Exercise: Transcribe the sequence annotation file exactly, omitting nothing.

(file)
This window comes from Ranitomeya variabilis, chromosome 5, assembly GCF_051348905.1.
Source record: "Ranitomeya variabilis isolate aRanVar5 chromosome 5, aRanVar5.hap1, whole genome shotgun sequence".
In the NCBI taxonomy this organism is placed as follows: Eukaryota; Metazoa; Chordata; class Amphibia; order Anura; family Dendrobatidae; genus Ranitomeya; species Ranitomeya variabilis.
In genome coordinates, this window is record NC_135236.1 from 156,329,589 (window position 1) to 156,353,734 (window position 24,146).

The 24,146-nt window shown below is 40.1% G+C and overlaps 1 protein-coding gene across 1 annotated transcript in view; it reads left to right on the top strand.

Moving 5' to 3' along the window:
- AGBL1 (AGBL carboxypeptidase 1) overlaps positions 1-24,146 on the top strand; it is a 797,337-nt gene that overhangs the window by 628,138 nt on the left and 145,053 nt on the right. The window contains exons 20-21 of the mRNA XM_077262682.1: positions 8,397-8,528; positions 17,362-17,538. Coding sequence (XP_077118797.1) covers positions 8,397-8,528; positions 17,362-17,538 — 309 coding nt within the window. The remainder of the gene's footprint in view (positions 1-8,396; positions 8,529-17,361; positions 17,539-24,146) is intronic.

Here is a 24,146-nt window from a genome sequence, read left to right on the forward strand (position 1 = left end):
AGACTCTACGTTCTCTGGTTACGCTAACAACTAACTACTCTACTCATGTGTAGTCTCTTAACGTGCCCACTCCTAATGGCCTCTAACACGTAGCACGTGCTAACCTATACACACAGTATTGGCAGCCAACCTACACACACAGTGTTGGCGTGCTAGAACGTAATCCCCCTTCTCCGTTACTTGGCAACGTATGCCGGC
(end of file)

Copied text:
This window comes from Ranitomeya variabilis, chromosome 5, assembly GCF_051348905.1.
Source record: "Ranitomeya variabilis isolate aRanVar5 chromosome 5, aRanVar5.hap1, whole genome shotgun sequence".
In the NCBI taxonomy this organism is placed as follows: Eukaryota; Metazoa; Chordata; class Amphibia; order Anura; family Dendrobatidae; genus Ranitomeya; species Ranitomeya variabilis.
In genome coordinates, this window is record NC_135236.1 from 156,329,589 (window position 1) to 156,353,734 (window position 24,146).

The 24,146-nt window shown below is 40.1% G+C and overlaps 1 protein-coding gene across 1 annotated transcript in view; it reads left to right on the top strand.

Moving 5' to 3' along the window:
- AGBL1 (AGBL carboxypeptidase 1) overlaps positions 1-24,146 on the top strand; it is a 797,337-nt gene that overhangs the window by 628,138 nt on the left and 145,053 nt on the right. The window contains exons 20-21 of the mRNA XM_077262682.1: positions 8,397-8,528; positions 17,362-17,538. Coding sequence (XP_077118797.1) covers positions 8,397-8,528; positions 17,362-17,538 — 309 coding nt within the window. The remainder of the gene's footprint in view (positions 1-8,396; positions 8,529-17,361; positions 17,539-24,146) is intronic.

Here is a 24,146-nt window from a genome sequence, read left to right on the forward strand (position 1 = left end):
AGACTCTACGTTCTCTGGTTACGCTAACAACTAACTACTCTACTCATGTGTAGTCTCTTAACGTGCCCACTCCTAATGGCCTCTAACACGTAGCACGTGCTAACCTATACACACAGTATTGGCAGCCAACCTACACACACAGTGTTGGCGTGCTAGAACGTAATCCCCCTTCTCCGTTACTTGGCAACGTATGCCGGC